The moon after dinner.
Wednesday, August 13, 2008
So, it’s been three days of racing. I have been meaning to do some blog updates (when we had internet access – we’ve spent two days at Nipika which is an ‘eco-resort’ which means that power comes from solar panels, water is treated from a glacial river that runs next to the property… and there are no phones or cellular access), however our days have been really quite busy. After a day of racing, the first thing I want to do is get into bed – so sorry for not posting before today!
The race ‘courses’ have been… well, interesting. I now have a new appreciation for trail building in Ontario. The course designer is in the forestry industry here, and describes courses better than any sales or marketing executives I know. If you people think I use creative, positive phrases to describe ‘interesting’ or ‘challenging’ situations, then you have no idea. For example, “There’s just a bit of tracking up this part” means bring a rope and climbing gear. “Singletrack” means a goat trail that may or may not be rideable, depending on how much water happens to be running down it at the time. And it’s been a heavy snow year... which means there are rivers running through it.
So, our day has started kind of like this: breakfast at 6am, followed by suiting up and getting ready to race at 8am. Most days, we get in around 5pm. We drop off our bikes for service, get cleaned up, have dinner and watch an awards and slide show presentation, as well as find out what they have in store for us tomorrow.
Because we are just here for the adventure, this means is that we can enjoy the scenery and people that much better. Most of the people we are ‘racing’ with are from places around the world. And BC really is an incredible place. I’ve seen some sights that few people will ever get to enjoy. The most incredible people have truly been our ‘support crew’ of Andrea, Laura and Mark. When we’re either getting ready to head out or truly beat up after a day out on the ‘trails’, they’re always there to cheer us back in to the finish area, take care of us and make sure we have what we need. As well, we secured the services of a local mechanic, Adrian Harding, who has been excellent in undoing the damage that we did to our bikes over the course of the day and make sure they are in top shape for another day of abuse.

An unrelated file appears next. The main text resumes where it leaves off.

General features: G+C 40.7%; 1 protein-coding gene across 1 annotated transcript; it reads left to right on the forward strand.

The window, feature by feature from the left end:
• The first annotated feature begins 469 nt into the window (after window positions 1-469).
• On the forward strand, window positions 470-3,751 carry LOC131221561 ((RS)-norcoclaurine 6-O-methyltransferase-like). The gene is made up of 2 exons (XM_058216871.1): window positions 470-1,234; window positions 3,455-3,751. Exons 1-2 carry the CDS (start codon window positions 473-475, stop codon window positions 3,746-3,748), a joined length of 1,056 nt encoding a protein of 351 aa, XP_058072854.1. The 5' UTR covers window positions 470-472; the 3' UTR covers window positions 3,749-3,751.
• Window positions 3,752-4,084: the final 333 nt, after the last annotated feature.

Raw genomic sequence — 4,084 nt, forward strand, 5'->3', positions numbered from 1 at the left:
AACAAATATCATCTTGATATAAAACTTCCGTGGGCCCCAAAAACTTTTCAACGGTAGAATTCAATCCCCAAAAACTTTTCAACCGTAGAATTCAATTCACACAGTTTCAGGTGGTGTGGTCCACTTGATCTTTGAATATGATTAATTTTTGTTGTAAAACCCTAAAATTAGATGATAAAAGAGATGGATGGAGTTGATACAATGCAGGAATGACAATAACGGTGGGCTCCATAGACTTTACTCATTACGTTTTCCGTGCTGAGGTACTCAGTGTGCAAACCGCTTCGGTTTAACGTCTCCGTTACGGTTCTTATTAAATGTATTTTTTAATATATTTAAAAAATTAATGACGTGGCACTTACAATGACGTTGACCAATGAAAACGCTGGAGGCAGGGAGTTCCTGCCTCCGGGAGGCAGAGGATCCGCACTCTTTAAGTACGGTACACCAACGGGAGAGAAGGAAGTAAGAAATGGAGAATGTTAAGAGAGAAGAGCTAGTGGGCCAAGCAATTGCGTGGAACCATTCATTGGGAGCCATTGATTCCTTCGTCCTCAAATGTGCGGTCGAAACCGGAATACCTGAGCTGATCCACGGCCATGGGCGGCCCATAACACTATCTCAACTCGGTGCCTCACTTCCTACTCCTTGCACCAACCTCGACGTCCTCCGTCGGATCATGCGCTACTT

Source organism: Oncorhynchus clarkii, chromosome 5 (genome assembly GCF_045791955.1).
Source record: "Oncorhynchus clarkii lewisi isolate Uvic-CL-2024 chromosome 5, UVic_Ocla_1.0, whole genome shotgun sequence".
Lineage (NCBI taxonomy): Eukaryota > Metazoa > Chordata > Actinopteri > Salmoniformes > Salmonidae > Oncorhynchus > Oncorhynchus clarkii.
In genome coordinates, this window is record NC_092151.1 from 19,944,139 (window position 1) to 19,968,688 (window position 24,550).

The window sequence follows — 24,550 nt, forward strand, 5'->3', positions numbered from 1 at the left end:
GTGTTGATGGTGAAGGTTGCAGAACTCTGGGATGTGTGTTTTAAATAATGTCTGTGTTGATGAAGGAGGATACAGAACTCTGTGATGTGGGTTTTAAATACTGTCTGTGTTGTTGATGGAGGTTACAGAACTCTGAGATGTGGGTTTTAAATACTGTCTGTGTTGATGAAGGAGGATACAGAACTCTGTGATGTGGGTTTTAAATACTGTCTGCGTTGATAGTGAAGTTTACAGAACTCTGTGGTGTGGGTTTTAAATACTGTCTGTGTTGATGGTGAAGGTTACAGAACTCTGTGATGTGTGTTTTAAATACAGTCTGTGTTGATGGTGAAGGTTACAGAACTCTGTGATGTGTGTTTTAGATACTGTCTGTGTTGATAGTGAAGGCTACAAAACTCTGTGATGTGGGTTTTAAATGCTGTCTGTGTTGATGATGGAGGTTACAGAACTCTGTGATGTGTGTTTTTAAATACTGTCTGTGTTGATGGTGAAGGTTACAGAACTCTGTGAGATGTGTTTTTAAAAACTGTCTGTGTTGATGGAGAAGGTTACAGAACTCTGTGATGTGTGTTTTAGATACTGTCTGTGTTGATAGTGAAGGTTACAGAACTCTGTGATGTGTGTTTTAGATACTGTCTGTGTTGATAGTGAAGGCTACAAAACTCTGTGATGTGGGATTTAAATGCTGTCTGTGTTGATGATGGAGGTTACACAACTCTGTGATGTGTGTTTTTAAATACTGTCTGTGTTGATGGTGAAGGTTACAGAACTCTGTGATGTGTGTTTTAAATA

Remember to track us on the Breathe Mag web site at www.breathemag.ca/track and you can read the TransRockies version of what has been happening at www.transrockies.com /trc and click on ‘race’. And hopefully I’ll find some time to write something a little more interesting one of these nights. Cheers!
All smiles and wheelies as they pass us at the 2/3 point.
Coming up the finish line at Nipika after a 9 hour + ride
Finishing in Nipika!
We spend the night of Monday and Tuesday at the beautiful Nipika ecolodge. We are surrounded by the beautiful Rocky Mountains, but are without cellular phone or Internet access.
Monday, August 11, 2008
And what does the support crew doing while the boys are climbing ski hills, traversing beautiful mountain tops and taking in unspoiled, rarely seen rugged vistas? We are currently about 15th in line at the Pump and Dump station. No explanation needed, it is exactly what
Geared up and warmed up, ready for Day 2.
Blaine and Ted with our gracious hosts, Bob and Barb Shaunessy, the owners of K2 Ranch.
Today will be the toughest day both physically and mentally for Blaine and Ted, please leave your comments with words of encouragement for them! They need to know that you are behind them, and it was one of the first things asked when they got off the trail yesterday! They have 10 hours to complete this portion of the race. Today is 74 km and over 3,813 m of climbing. They enter the Rocky Mountains today, yesterday's route took them through the Purcell Mountain Range. This is the point that 20% of the riders will drop out of the race.
We have met teams from Australia, Italy, Switzerland, all over the US, New Zealand, Japan and England. Be proud of your local boys!!
Sunday, August 10, 2008
First stage completed in approximately 6 hours and 30 minutes.
The support crew and RV and headed into town for supplies and then onto K2 Ranch!!
Send strong and fast thoughts for our team!!!!
The support team: